I also store a list of parents for each bone, so I know how to parent them after they are loaded:

IList<BoneContent> bones = MeshHelper.FlattenSkeleton(skeleton);

foreach (BoneContent bone in bones)
    hierarchy.Add(bones.IndexOf(bone.Parent as BoneContent));

Once these values are stored the skeleton simply has to be reconstructed using the nodes in the scenegraph.

// contains a list of attached joints.
joints = new List<SkeletonJoint>();

// constructs the bones straight away!
for (int i = 0; i < data.bindPose.Count; i++)
{
    SkeletonJoint joint = new SkeletonJoint();
    joint.position = data.bindPose[i].translation;
    joint.rotation = data.bindPose[i].rotation;
    joint.scale = data.bindPose[i].scale;
    joints.Add(joint);
}

// go through that list again to parent joints..
for (int i = 0; i < data.hierarchy.Count; i++)
{
    // check if this is the root joint..
    if (data.hierarchy[i] == -1)
    {
        addChild(joints[i]);
    }
    else
        joints[data.hierarchy[i]].addChild(joints[i]);
}

Now that the skeleton is built (in your scenegraph), the only thing left to do is animation! I will be releasing an article describing keyframe animation and interpolation in part 3 of the article. Hope you enjoyed reading this.

p.s. This article has been left intentionally vague, sorry for not publishing complete code samples but there shouldn’t be a problem implementing this if you get the theory! :P

Input Action Mapping

One interesting way to generalize input in games is known as action mapping. Basically instead of keys (or buttons) being pressed or released, objects react to when actions are “pressed” and “released”. The largest benefit of using this method when programming input for games is when your project requires input from multiple devices (or support for multiple devices in the future).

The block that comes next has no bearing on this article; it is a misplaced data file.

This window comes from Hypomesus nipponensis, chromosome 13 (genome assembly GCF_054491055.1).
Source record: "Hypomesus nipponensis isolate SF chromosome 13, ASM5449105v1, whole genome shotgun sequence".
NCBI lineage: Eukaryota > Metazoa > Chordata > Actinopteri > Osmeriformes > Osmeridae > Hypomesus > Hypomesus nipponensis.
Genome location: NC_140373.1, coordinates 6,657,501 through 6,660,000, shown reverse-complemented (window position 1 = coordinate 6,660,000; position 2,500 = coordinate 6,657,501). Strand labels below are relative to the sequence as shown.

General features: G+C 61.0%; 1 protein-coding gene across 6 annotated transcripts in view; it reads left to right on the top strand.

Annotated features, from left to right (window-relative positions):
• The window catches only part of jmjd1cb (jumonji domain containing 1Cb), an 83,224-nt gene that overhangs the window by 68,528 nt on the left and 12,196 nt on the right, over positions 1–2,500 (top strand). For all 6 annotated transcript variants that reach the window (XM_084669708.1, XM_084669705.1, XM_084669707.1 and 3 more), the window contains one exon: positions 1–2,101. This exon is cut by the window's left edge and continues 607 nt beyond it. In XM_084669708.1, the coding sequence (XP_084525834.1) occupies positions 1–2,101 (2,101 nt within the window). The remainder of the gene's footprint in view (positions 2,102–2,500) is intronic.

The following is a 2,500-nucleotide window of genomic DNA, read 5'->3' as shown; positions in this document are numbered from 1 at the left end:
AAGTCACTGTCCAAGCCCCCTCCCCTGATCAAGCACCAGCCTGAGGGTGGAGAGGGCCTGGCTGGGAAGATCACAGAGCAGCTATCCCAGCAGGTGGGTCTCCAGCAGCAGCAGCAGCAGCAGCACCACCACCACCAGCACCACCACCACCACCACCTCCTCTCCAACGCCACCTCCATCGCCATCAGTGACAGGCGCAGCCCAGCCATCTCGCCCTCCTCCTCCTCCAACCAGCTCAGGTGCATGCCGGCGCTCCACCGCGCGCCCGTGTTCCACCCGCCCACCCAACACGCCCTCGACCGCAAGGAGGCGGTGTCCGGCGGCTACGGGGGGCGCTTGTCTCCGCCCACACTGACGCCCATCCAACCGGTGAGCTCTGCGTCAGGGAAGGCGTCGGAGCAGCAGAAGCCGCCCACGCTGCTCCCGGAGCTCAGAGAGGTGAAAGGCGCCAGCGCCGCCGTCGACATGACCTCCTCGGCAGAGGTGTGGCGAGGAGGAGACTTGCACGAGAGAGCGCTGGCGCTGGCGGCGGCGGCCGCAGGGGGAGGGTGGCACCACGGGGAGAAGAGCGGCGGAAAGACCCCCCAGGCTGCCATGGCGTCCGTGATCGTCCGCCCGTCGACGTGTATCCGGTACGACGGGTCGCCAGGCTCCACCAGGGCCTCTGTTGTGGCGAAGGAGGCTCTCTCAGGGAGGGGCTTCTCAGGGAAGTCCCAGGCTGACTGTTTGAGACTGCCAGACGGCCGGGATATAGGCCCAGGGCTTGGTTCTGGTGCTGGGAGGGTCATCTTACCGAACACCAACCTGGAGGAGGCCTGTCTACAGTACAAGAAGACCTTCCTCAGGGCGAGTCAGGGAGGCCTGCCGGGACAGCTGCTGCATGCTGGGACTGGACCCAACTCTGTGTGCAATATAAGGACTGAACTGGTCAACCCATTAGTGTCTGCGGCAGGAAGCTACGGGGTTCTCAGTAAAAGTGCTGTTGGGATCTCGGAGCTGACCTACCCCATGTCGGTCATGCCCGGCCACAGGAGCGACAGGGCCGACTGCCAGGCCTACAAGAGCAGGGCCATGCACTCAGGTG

Actions are generated from device handlers and propagated to game objects for evaluation. Device handlers handle input device events (such as key press/release) and create the corresponding action.

This worked especially well when developing Project Warpy for the XBOX/PC as debugging on the PC requires keyboard input, while the XBOX only accepts controller input.

Here’s a quick snippet on how you can implement this into your own games:

enum Action
{
    MOVE_LEFT,
    MOVE_RIGHT,
    JUMP
};

class KeyboardHandler
{
public:
    void onPress(char key)
    {
        if (key == LEFT_ARROW)
            gameWorld.propagateKeyPress(MOVE_LEFT);
        if (key == RIGHT_ARROW)
            gameWorld.propagateKeyPress(MOVE_RIGHT);
    }

    void onRelease(char key)
    {
        if (key == LEFT_ARROW)
            gameWorld.propagateKeyRelease(MOVE_LEFT);
        if (key == RIGHT_ARROW)
            gameWorld.propagateKeyRelease(MOVE_RIGHT);
    }
};

Of course, this is not very useful if you only need support for 1 type of input device. But… say I wanted support for the XBOX 360 controller.

class ControllerHandler
{
public:
    void onPress(Button button)
    {
        if (button == DPAD_LEFT)
            gameWorld.propagateKeyPress(MOVE_LEFT);
        if (button == DPAD_RIGHT)
            gameWorld.propagateKeyPress(MOVE_RIGHT);
    }

    void onRelease(Button button)
    {
        if (button == DPAD_LEFT)
            gameWorld.propagateKeyRelease(MOVE_LEFT);
        if (button == DPAD_RIGHT)
            gameWorld.propagateKeyRelease(MOVE_RIGHT);
    }
};

This works for any device (or device library for that matter) as long as propagateKeyPress and propagateKeyRelease are called in the right place and because the game objects react to the Action enum, no extra coding on the game object side is required.